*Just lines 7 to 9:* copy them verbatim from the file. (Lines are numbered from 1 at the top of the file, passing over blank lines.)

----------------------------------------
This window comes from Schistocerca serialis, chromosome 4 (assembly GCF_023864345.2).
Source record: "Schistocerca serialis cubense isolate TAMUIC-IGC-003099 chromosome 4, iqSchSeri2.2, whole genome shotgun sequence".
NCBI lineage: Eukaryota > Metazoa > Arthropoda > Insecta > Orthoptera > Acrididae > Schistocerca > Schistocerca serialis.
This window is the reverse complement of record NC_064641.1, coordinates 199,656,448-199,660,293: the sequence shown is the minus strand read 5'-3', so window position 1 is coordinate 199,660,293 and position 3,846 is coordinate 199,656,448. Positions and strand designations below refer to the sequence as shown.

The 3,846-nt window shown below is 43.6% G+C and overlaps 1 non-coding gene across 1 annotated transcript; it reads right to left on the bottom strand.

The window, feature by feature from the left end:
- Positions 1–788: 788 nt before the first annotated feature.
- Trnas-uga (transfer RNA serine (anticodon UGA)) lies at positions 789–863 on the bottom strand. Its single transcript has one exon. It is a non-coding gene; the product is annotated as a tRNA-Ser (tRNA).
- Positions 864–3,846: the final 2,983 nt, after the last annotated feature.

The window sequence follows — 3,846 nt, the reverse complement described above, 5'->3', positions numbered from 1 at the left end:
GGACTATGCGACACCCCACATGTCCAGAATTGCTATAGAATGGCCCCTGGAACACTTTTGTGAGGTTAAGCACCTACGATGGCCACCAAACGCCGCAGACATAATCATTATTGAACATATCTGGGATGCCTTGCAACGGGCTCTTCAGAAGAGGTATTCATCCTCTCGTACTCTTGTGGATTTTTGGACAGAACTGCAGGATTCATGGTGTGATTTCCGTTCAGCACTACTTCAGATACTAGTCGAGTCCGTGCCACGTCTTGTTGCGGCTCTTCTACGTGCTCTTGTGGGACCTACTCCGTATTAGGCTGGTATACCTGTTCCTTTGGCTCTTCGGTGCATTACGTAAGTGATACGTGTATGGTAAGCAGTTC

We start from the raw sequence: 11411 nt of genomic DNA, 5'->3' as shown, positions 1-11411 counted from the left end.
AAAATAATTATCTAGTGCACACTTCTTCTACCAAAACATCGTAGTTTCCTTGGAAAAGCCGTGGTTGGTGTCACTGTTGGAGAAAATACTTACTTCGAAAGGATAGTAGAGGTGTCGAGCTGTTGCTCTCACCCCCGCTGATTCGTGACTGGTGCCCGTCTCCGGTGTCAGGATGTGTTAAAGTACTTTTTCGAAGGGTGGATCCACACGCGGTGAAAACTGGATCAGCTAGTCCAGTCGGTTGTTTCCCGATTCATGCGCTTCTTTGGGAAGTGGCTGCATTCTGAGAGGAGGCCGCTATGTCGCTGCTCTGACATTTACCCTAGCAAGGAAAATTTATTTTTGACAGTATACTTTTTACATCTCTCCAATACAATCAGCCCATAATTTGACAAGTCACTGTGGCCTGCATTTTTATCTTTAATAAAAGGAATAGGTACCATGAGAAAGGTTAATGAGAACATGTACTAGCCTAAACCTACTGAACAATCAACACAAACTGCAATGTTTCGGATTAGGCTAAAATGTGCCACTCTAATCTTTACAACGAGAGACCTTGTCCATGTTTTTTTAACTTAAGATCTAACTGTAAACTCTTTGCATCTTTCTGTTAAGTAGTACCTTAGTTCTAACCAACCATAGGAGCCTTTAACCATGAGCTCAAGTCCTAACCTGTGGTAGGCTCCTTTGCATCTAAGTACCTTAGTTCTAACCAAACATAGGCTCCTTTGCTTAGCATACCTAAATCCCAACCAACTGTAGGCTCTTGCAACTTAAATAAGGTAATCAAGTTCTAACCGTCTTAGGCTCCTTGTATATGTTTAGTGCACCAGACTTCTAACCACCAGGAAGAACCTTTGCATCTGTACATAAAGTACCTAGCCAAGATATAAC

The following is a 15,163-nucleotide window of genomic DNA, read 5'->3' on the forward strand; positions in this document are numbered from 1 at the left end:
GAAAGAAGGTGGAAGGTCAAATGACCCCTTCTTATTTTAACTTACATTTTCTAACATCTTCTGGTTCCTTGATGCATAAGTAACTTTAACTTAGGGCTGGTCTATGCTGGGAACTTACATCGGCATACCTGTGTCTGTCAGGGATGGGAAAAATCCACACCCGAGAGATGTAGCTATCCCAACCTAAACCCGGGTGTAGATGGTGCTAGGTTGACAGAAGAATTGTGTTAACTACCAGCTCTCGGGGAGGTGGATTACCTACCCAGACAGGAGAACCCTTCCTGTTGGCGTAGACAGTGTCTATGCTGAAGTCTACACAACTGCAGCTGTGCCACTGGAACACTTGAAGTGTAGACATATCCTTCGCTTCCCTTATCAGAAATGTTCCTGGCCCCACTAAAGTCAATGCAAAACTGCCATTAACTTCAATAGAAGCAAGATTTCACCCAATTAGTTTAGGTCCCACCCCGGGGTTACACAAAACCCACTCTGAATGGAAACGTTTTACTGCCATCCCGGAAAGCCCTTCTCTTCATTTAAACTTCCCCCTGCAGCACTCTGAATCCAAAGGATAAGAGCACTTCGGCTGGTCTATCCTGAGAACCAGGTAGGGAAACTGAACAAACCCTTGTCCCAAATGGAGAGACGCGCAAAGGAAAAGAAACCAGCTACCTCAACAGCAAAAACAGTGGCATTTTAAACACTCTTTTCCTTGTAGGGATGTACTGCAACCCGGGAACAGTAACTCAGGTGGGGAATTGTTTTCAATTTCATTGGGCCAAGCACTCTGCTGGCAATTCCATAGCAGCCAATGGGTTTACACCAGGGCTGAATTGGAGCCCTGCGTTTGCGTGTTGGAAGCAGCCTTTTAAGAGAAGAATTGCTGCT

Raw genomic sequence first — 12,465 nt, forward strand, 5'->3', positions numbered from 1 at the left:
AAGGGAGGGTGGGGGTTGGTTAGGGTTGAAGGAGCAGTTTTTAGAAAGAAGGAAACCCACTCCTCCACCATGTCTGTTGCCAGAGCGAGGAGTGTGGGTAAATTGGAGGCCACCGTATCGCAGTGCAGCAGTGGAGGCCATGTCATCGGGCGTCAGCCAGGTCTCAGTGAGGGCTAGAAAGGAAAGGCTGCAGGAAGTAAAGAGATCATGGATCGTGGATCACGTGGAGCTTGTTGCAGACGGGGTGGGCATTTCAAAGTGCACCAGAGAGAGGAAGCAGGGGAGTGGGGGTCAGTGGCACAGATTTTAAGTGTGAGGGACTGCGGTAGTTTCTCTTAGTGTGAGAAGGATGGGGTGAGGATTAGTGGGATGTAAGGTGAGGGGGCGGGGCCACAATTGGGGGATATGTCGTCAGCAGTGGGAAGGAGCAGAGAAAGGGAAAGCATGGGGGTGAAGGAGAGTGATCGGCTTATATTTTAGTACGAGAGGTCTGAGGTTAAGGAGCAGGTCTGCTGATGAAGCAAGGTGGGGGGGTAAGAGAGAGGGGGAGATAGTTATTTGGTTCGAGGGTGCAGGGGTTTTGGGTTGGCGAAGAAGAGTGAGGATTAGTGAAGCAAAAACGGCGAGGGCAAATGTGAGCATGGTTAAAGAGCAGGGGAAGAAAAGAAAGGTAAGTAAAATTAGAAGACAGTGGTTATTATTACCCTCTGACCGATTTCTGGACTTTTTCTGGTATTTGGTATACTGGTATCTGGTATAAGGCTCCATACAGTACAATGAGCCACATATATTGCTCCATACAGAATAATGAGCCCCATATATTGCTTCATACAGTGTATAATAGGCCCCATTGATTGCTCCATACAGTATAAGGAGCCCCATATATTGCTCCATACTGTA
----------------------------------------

- Positions 1–788: 788 nt before the first annotated feature.
- Trnas-uga (transfer RNA serine (anticodon UGA)) lies at positions 789–863 on the bottom strand. Its single transcript has one exon. It is a non-coding gene; the product is annotated as a tRNA-Ser (tRNA).
- Positions 864–3,846: the final 2,983 nt, after the last annotated feature.